We continue our panel on humour in politics. Plus a conversation with Greg Malone, a former member of CODCO tells friend Mary Walsh about his upcoming book, Don't Tell the Newfoundlanders. A book that uncovers the conspiracy to make sure Newfoundlanders joined Canada.
Humour in Politics - Panel (cont'd)
Comedian Rick Mercer, former Liberal MP Carolyn Parrish and NDP Candidate Peter Stoffer joined us this morning to talk about why it seems so difficult for Canadian politicians to show a little humour on the hustings. So we continued our discussion taking a different tact and asked whether humour on the Hill is getting better or worse.
Newfoundland - Greg Malone
We started this segment with a clip from 62 years ago today .... April 1st, 1949. Joey Smallwood, the little fella from Gambo who led the charge to get Newfoundland into confederation, had just been sworn into office as the new province's first Premier.
At the time of the vote on confederation, Newfoundland was being governed by Britain. And Newfoundlanders were given a choice -- join Canada or go back to being an independent nation, a status it was forced to relinquish in 1933 for economic reasons. In the end, on a second vote, Newfoundlanders elected to join Canada by a slim margin of 52 to 48 per cent.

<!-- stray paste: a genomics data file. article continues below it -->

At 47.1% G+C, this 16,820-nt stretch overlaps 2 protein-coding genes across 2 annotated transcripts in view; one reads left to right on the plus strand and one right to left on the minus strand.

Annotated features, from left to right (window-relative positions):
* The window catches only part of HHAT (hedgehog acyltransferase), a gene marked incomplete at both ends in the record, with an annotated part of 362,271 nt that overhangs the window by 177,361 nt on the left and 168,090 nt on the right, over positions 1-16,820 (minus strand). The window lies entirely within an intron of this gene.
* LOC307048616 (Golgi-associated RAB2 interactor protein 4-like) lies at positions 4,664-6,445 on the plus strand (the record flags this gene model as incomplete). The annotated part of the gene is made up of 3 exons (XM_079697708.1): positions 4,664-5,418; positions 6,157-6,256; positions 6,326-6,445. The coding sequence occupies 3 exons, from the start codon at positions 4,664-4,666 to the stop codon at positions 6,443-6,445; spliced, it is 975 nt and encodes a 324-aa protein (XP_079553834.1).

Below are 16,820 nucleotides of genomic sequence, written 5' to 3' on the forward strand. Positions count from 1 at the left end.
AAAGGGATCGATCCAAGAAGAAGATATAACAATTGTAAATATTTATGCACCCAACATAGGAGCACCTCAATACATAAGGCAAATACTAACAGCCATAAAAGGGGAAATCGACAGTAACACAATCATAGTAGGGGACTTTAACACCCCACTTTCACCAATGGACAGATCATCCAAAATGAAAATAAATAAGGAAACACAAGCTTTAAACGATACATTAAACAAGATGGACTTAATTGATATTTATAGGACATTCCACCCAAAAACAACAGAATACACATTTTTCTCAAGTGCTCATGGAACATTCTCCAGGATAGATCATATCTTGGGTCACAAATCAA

That's the story most of us Canadians know. But according to Greg Malone and many other Newfoundlanders, there's a lot more to it than that. Greg is an old friend and former CODCO cast-mate of Mary Walsh. And he has uncovered what he says was a conspiracy to make sure Newfoundlanders did join Canada. He lays out his case in an up-coming book called Don't Tell The Newfoundlanders set to come out sometime next year. And he has agreed to give us a sneak peak this morning. He was in St. John's.